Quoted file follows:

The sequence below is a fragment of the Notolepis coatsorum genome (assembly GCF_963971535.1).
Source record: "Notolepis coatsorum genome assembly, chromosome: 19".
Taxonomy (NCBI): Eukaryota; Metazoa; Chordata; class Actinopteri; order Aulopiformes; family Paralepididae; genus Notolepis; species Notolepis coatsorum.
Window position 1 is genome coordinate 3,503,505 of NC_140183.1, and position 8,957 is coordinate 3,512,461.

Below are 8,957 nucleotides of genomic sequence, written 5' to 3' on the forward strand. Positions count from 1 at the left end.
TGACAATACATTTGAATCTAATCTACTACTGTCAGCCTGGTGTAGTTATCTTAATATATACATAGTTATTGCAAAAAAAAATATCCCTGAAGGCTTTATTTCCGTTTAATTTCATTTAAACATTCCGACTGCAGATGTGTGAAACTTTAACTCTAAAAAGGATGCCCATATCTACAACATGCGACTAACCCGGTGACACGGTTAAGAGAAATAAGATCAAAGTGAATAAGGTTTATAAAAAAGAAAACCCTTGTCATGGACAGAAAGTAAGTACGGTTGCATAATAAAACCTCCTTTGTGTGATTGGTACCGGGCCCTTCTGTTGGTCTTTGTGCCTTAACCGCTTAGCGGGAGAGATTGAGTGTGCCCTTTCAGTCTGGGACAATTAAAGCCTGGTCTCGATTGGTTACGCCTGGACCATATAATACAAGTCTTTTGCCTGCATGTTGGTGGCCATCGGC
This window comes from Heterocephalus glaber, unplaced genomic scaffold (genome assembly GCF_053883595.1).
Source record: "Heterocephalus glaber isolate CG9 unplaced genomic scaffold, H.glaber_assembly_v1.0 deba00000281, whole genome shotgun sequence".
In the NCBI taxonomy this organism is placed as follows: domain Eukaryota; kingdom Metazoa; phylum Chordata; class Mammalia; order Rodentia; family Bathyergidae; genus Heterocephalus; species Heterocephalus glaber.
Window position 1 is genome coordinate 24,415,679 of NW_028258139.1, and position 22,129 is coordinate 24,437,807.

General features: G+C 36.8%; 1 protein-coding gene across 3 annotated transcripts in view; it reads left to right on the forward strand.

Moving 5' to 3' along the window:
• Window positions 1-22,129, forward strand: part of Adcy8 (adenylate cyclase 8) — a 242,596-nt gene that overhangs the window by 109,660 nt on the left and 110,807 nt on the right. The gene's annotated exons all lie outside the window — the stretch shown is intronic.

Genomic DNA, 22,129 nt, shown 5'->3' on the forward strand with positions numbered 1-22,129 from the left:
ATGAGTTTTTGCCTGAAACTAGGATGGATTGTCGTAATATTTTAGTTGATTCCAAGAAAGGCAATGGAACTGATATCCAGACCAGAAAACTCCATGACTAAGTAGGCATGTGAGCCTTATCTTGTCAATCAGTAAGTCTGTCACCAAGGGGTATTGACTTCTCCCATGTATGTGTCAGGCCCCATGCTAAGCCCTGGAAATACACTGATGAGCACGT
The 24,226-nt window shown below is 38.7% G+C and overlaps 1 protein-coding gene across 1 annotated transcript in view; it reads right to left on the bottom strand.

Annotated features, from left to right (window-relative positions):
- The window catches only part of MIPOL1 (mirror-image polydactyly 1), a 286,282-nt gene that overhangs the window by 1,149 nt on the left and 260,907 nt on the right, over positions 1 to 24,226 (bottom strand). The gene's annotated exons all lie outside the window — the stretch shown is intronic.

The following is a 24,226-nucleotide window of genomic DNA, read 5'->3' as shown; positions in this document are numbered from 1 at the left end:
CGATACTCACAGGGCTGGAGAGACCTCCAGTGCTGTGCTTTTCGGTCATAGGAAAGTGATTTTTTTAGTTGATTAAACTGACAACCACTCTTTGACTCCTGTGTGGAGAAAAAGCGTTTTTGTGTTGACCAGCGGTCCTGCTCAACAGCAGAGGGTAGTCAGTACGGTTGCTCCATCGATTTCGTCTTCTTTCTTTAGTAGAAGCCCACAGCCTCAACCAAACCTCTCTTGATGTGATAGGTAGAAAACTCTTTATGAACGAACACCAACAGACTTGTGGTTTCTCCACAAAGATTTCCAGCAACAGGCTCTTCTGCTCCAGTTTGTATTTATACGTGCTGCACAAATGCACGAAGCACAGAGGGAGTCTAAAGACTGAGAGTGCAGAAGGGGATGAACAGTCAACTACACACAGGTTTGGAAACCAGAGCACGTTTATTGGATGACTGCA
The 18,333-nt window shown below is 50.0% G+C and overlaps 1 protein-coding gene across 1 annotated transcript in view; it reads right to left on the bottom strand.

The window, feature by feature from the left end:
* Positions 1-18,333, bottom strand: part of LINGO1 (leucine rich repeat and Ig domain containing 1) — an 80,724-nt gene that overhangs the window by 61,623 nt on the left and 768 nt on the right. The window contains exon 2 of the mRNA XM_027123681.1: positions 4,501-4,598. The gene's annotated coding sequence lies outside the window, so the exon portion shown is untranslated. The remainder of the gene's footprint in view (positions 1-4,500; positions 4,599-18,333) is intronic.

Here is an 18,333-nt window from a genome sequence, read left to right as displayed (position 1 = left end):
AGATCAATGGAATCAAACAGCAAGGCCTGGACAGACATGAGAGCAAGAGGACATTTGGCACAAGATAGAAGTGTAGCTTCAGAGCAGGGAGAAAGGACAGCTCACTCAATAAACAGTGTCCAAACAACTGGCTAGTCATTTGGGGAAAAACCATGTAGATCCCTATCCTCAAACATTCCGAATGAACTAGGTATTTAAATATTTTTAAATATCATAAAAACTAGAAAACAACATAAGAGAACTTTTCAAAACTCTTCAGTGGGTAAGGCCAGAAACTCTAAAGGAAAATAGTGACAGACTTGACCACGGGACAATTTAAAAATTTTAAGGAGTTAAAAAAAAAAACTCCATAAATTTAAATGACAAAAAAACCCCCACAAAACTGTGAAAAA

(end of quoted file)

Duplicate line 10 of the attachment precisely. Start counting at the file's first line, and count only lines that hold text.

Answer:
Window position 1 is genome coordinate 24,415,679 of NW_028258139.1, and position 22,129 is coordinate 24,437,807.